Dr. Johnson is a clinical psychologist and researcher and is the founder of Emotionally Focused Couple Therapy. I have found her research and work immensely helpful in my work as a therapist. She has 30 years of research under her belt and has been focused and adult love attachments and how to repair breaks in love relationships. Her book HOLD ME TIGHT is intended for the public and is excellent.

I wish you the best in finding ways to be emotionally connected to your loved one.

Why Do Couples Feel Emotional Disconnection?

broken heart walking

Why do we feel emotional disconnection with our spouse or partner? Dr. Sue Johnson, the creator of Emotionally Focused Couple Therapy feels that when a couple does not feel emotionally safe with each other, they begin to feel emotional disconnection. She asserts that most fights are really about feeling emotionally disconnected.

Attachment theory suggests that when our loved ones are  unavailable or unresponsive to us this can activate an automatic primal fear response.  When we lose connection with our loved one our alarm bells begin to ring in our brain’s amygdala. Our sense of security feels threatened.  The need for safe, emotional connection is wired into our brains.  How severe this may feel and affect us has to do with if this is a temporary disconnect or one that is an ongoing disconnect that has weakened the couple’s bond.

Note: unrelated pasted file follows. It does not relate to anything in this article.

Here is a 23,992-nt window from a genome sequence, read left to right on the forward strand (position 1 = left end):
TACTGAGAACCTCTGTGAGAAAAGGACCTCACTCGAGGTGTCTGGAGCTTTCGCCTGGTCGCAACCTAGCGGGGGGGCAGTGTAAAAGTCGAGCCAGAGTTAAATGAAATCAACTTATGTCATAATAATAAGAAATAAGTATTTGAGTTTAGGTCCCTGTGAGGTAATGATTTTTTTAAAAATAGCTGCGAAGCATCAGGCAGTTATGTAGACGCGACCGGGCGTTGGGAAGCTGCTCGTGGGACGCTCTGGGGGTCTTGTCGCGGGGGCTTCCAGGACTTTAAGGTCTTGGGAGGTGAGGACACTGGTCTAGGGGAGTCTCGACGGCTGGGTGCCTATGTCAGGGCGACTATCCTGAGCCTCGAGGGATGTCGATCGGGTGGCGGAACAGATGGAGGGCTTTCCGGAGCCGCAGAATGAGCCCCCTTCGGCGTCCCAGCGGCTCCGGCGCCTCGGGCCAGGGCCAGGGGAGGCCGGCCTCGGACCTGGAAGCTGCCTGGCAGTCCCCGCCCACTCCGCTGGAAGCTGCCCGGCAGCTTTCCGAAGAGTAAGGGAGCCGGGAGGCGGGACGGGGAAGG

When we feel disconnected with our loved one, Johnson talks about how this can turn into a “primal panic” in which a couple tends to do either of the following:

  1. Become demanding or clingy trying to get reassurance and comfort from their loved one. The message is “I need you. Be with me.”
  2. Detach and withdraw in a move to protect and comfort ourselves.  The message is “I will protect myself. I won’t let you hurt me. I will stay in control.”

These are unconscious in nature. They may appear to work initially, but will eventually become a loop of insecurity within the couple.

The problem is two-fold in that many times we are not tuned into our partner and secondly we are not always clear about communicating our needs to each other.  When we feel disconnected we may begin to demand and this only creates power struggles and withdrawal by our partner.

As couples feel disconnected for longer periods of time they will find their interactions more and more negative.

There are three major damaging patterns that couples can fall into. Dr. Sue Johnson calls these the “Demon Dialogues”.

  • The Protest Polka – These are called Attack – Withdraw or Demand – Distance.  Another name often used is Pursuer – Distancer.  Both are protesting the disconnection.
  • Find the Bad Guy – Both partners attacking and blaming with self-protection being the theme.
  • Freeze and Flee – The dance is silent with this pattern.  The couple is frozen and in denial. With detachment comes leaving. There is a sense of hopelessness.

These are all about attachment panic. Our emotional safety is at risk. These are automatic patterns to try to reconnect.

I will address in next week’s blog more of Dr. Sue Johnson’s work. I will focus on the special kinds of emotional responses that can help with the “Demon Dialogues” talked about in this week’s blog article.

Source:  HOLD ME TIGHT – Seven Conversations for a Lifetime of Love by Dr. Sue Johnson. Her website is: www.drsuejohnson.com

Check out this video from Dr. Johnson on her introductory ideas on love and attachment.